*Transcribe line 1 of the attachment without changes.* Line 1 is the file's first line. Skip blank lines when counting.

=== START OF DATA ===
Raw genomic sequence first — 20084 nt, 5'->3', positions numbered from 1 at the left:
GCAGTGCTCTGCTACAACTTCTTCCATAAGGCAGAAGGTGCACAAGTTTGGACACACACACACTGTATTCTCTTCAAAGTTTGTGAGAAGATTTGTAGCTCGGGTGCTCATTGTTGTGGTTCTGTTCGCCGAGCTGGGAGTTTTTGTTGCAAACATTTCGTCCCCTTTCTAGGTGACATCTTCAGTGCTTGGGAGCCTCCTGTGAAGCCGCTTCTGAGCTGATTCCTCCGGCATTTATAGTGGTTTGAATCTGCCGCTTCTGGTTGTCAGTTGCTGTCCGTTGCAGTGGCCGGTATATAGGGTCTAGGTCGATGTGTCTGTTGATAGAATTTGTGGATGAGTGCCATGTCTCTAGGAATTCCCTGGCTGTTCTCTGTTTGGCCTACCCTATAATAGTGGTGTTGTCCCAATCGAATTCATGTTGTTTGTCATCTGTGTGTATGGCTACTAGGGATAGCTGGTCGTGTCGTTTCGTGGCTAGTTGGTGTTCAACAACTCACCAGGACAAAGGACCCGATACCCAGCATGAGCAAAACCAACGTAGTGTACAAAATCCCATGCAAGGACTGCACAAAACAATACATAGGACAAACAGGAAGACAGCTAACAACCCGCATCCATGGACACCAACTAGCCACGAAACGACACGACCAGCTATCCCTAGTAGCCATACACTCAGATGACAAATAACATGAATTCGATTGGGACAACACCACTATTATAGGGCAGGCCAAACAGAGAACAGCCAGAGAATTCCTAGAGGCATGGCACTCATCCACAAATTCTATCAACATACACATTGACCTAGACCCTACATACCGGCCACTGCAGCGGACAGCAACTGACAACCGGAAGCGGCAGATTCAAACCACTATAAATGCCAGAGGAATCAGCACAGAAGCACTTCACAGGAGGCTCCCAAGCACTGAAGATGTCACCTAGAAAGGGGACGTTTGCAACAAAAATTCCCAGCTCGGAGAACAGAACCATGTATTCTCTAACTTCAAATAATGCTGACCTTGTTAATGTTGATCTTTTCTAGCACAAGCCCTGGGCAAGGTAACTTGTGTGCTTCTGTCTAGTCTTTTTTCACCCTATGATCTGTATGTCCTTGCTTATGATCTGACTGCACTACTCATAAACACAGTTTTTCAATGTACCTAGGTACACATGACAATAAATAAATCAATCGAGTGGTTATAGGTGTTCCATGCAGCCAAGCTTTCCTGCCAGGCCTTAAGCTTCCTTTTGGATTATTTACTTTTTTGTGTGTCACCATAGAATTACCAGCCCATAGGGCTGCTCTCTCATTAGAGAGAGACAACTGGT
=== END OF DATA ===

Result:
Raw genomic sequence first — 20084 nt, 5'->3', positions numbered from 1 at the left: